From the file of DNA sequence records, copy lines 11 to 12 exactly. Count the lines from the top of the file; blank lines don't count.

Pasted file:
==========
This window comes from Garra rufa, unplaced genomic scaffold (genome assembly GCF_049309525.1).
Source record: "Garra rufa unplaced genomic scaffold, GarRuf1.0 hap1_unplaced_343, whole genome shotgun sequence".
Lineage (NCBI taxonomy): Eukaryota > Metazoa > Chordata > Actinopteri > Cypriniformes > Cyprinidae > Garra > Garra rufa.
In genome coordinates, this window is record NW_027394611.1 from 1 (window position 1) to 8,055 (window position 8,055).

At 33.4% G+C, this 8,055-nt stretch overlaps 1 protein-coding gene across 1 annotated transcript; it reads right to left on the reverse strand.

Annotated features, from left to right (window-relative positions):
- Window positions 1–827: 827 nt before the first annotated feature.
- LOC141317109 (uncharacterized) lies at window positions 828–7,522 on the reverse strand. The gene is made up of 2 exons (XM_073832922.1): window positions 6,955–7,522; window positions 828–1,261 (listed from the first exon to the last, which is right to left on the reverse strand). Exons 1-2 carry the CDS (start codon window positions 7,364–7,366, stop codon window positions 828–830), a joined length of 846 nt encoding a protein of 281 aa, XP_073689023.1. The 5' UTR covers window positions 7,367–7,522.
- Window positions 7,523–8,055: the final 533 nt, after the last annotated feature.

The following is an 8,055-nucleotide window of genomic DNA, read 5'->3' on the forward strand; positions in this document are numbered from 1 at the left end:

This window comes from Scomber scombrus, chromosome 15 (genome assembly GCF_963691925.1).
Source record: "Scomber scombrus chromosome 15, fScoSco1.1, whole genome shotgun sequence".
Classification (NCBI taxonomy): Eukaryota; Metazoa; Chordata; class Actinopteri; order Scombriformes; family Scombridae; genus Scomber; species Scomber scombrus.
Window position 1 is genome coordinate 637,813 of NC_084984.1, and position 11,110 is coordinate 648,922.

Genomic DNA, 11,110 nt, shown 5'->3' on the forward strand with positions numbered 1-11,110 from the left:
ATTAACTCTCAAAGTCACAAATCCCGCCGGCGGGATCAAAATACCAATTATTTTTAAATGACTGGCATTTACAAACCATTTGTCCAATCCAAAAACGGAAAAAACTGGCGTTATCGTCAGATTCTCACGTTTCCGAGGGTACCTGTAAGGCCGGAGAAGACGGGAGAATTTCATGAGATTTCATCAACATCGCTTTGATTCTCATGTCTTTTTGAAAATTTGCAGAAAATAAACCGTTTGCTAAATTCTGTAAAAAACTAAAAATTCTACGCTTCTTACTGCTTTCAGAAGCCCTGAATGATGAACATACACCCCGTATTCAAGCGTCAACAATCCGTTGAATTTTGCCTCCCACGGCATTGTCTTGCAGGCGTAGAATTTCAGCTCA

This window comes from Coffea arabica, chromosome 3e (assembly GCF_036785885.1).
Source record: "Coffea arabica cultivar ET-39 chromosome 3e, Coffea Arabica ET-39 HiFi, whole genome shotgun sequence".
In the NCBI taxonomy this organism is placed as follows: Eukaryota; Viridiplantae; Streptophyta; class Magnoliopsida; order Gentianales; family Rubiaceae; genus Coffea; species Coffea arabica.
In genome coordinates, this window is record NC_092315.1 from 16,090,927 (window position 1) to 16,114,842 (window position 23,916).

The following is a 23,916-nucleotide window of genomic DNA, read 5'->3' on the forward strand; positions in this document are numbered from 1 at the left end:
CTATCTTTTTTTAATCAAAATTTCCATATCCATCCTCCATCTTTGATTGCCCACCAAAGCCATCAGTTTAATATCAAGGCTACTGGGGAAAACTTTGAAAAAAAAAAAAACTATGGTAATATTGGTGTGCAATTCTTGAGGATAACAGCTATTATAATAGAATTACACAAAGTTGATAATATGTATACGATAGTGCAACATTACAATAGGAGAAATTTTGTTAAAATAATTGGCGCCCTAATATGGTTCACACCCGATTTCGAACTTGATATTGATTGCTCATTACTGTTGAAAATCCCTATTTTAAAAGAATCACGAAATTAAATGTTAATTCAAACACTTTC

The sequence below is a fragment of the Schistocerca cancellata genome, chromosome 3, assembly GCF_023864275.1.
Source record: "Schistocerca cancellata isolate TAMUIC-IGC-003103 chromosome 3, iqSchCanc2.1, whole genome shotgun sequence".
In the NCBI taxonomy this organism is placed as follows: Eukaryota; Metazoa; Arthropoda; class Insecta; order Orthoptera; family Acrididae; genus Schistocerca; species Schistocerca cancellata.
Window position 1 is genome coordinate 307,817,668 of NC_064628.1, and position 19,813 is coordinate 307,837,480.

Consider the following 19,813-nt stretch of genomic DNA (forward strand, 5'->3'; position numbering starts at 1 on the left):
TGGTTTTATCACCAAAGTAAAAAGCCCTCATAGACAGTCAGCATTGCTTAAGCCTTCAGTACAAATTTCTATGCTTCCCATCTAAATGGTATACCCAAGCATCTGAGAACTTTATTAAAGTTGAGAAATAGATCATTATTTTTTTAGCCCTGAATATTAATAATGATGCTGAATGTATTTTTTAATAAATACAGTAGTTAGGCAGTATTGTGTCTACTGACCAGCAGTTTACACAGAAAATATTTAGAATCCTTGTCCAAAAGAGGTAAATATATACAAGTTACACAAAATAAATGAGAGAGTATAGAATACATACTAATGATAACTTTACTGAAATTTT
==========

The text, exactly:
This window comes from Scomber scombrus, chromosome 15 (genome assembly GCF_963691925.1).
Source record: "Scomber scombrus chromosome 15, fScoSco1.1, whole genome shotgun sequence".